While most large aperture lenses will result in shots with plenty of bokeh, it’s the quality of that on a Leica that’s often most highly praised. It’s a smooth, silky swirl; perfectly even throughout the frame with no shade of a harsh fall off at any point across the picture; the softness of a watercolour rather than the coarse daubs of an oil painting as Brett describes it.


The effect is down to the high quality Leica lenses, the cheapest of which will cost you as much as the body of a professional grade DSLR. All but three of the entire collection since 1954 can be used on the M9 including a range of vintage glassware which produce a look to match - the only way of getting a true old-style photograph look according to Brett.

Of the modern lenses, there are three main types - Summicron, with a maximum aperture of f/2.0; Summilux, which open even further to f/1.4; and, finally, the prized Noctilux, aka the ‘King of the Night’; the fastest aspherical lens in the world with a maximum aperture of f/0.95 making your camera so light sensitive that you can shoot handheld with only a single candle flame for illumination. Better than the human eye at low light, it’s yours for around £7,300, 12-month waiting list to get hold of one notwithstanding.

Brett lets Pocket-lint have a quick play with a Noctilux but it’s a simple enough 35mm fixed Summicron we get to for our lesson attached to the front of our chrome and black finish M9 complete with one-piece, full-metal housing made from high-tensile magnesium alloy, and top deck and bottom plate machined from blocks of solid brass. Funnily enough, it feels great in the hand. Chunky. Weighty. Reassuringly expensive. We’re pretty much in love with the thing already; not something we’re proud of from a journalistic standpoint but this is one of those pleasures that’s just achingly hard to resist.

“The M9 is well known as a street camera but it does much more than that. It’s for documentary photography,” explains Brett as we familiarise ourselves with its curves and controls, the latter of which there are surprisingly few.

“It’s not a camera for single frame shot to blow up and put on the wall. It’s to record an event and tell the story as if the viewer was there themselves. That’s the benefit of shooting at these wide apertures with large unfocused areas. It gives you the impression of being in the scene. It’s how we see.”


Brett takes us through a collection of his wedding photography to explain the point. There’s no group shots or staged happy couple twosomes. Instead each one is a moment captured through a crowd; the small size and quiet click of the M9 allowing him to dart in and out of the action stealing thoughts from his subjects before they’ve had time to notice.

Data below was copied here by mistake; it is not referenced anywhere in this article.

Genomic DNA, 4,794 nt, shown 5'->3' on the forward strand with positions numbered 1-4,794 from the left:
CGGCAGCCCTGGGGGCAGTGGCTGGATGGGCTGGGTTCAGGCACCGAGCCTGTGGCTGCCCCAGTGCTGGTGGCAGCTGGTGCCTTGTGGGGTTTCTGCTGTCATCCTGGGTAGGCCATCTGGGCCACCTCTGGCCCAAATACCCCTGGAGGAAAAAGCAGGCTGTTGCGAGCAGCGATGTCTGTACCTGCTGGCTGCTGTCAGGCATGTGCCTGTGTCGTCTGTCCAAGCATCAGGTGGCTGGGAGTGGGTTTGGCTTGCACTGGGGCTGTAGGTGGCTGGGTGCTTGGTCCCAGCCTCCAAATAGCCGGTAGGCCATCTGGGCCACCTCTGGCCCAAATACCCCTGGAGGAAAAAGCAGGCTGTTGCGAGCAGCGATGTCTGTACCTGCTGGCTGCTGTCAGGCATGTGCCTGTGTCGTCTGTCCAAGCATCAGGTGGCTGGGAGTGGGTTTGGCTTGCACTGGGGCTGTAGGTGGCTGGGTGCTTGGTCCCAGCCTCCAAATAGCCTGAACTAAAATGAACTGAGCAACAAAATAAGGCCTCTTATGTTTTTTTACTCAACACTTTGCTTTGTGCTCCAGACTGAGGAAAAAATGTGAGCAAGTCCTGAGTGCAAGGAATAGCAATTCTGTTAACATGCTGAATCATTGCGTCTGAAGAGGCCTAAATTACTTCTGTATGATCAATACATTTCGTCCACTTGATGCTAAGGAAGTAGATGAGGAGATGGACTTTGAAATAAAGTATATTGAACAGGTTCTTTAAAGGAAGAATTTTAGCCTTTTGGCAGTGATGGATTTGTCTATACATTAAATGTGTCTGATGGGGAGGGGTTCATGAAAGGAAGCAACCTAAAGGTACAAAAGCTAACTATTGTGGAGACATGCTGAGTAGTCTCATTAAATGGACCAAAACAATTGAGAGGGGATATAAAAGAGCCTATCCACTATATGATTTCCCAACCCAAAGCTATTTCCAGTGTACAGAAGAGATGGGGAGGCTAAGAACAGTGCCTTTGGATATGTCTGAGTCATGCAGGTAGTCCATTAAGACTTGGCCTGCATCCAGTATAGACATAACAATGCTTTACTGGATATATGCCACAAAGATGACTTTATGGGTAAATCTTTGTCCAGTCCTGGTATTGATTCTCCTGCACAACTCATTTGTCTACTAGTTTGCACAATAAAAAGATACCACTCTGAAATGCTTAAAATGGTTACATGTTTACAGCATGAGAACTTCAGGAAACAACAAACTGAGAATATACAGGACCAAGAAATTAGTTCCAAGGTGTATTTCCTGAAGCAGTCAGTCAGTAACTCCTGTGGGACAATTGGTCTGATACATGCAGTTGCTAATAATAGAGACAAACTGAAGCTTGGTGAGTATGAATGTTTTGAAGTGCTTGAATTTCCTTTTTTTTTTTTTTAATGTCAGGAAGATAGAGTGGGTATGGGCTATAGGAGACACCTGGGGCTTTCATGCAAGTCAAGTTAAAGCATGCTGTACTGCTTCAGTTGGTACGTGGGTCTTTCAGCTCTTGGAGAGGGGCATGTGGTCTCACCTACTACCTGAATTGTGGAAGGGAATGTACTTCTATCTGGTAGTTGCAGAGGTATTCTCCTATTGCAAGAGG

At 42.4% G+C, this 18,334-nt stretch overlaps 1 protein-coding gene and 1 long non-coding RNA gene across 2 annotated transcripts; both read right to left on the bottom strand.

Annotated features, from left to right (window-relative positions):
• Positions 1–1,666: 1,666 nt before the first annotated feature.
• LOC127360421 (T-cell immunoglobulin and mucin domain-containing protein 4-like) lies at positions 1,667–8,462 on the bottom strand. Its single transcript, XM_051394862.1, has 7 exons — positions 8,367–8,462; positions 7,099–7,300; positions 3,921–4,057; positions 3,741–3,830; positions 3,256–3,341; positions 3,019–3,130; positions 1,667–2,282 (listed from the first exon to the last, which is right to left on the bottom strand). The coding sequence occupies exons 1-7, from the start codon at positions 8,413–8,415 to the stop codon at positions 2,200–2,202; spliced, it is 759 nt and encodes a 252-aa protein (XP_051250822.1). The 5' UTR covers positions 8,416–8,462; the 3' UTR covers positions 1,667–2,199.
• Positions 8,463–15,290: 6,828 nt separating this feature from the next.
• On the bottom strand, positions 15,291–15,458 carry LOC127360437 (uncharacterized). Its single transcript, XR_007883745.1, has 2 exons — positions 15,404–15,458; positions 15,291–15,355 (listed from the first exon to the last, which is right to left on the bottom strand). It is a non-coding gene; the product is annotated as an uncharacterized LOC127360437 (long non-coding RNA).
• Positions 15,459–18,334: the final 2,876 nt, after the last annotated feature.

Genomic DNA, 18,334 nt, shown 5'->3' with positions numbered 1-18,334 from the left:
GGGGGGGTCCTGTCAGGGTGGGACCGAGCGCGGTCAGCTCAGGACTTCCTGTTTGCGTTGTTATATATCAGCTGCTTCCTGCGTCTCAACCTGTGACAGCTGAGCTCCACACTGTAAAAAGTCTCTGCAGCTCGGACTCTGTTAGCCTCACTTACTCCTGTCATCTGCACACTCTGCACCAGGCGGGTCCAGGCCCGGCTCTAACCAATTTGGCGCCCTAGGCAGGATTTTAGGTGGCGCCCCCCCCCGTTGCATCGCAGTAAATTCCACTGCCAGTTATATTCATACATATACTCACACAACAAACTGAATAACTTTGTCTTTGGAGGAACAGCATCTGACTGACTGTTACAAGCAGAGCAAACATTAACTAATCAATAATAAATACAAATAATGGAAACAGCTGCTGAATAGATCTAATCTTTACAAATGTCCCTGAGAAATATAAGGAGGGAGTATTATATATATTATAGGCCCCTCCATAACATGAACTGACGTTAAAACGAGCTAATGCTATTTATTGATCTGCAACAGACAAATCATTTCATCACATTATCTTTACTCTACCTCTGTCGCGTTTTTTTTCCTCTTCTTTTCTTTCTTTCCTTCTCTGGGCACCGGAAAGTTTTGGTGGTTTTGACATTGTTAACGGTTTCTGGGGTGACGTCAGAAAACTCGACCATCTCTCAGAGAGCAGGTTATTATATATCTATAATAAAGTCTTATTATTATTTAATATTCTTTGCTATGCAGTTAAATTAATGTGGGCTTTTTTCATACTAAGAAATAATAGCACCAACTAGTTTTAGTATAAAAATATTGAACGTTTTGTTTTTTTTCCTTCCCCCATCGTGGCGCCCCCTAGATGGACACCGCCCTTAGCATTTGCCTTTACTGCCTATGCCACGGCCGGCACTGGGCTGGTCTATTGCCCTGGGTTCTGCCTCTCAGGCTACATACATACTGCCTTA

“I’ve never used a DSLR,” he proudly tells us. “I shoot weddings with my M9 and a 50mm lens. If I can’t do the commission on an M9 then it’s not a commission that I want to do.”

Charged with inspiration, Brett leads the four of us, along with Leica Akademie administrator Heather, out to the streets but with even the two professionals amoung us a little lost for what to do, there’s plenty of on the job tutorial to take in.

The M9 is a back to basics camera. ISO, aperture and shutter speeds are the only settings to consider and one of the reasons so many of the DSLR weary are drawn to its refreshing simplicity. The natural ISO of the sensor is at 160 - even though you can get down to 80 if you wish or even pump it up high for the very best high ASA film-like grain that we’ve ever seen on digital.

Taking the camera at its natural best and a decision to shoot as wide as possible to really enjoy that bokeh, it’s only the silver shutter speed wheel we need to notch up and down as our captured previews on the 2.5-inch rear monitor dictate. There is an automatic mode but, apparently, it’s simply not to be used, and the exposure indicator arrows at the bottom of the viewfinder should be ignored at all costs.


It might sound daunting but it’s not. The part that really requires concentration is the focus. Auto-focus simply doesn’t exist on the M9. It’s a rangefinder camera and that relies on turning the focus ring on the front until the two images in the centre of the viewfinder line up perfectly as one. When that’s spot on, you’re good to go, and spot on you absolutely have to be when working at wide apertures with such narrow depths of field.

Pocket-lint and the three other students stand scrutinizing the details of our frame for 5 or 10 seconds per shot only to find our subjects - usually each other - have moved on. In contrast, Brett skips between us snapping our pained expressions in the blink of an eye with us stock still and stuck in the mud.